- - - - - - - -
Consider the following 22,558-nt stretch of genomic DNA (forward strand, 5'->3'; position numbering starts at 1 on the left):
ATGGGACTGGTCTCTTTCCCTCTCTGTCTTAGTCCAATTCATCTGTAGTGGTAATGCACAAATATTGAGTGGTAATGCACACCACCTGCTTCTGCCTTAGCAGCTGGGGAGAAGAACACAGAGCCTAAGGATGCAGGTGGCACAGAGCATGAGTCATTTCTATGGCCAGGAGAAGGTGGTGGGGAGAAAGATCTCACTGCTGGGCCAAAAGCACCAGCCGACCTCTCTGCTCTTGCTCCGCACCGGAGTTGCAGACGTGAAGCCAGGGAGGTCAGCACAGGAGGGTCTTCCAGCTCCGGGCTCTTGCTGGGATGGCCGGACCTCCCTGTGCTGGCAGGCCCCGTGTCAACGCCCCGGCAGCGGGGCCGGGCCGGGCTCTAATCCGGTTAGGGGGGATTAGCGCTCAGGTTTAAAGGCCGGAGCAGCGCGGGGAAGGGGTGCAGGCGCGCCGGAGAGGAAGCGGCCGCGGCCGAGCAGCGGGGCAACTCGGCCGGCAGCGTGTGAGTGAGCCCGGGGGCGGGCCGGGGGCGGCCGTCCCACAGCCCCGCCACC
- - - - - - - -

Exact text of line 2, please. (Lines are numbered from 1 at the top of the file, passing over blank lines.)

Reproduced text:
ATGGGACTGGTCTCTTTCCCTCTCTGTCTTAGTCCAATTCATCTGTAGTGGTAATGCACAAATATTGAGTGGTAATGCACACCACCTGCTTCTGCCTTAGCAGCTGGGGAGAAGAACACAGAGCCTAAGGATGCAGGTGGCACAGAGCATGAGTCATTTCTATGGCCAGGAGAAGGTGGTGGGGAGAAAGATCTCACTGCTGGGCCAAAAGCACCAGCCGACCTCTCTGCTCTTGCTCCGCACCGGAGTTGCAGACGTGAAGCCAGGGAGGTCAGCACAGGAGGGTCTTCCAGCTCCGGGCTCTTGCTGGGATGGCCGGACCTCCCTGTGCTGGCAGGCCCCGTGTCAACGCCCCGGCAGCGGGGCCGGGCCGGGCTCTAATCCGGTTAGGGGGGATTAGCGCTCAGGTTTAAAGGCCGGAGCAGCGCGGGGAAGGGGTGCAGGCGCGCCGGAGAGGAAGCGGCCGCGGCCGAGCAGCGGGGCAACTCGGCCGGCAGCGTGTGAGTGAGCCCGGGGGCGGGCCGGGGGCGGCCGTCCCACAGCCCCGCCACC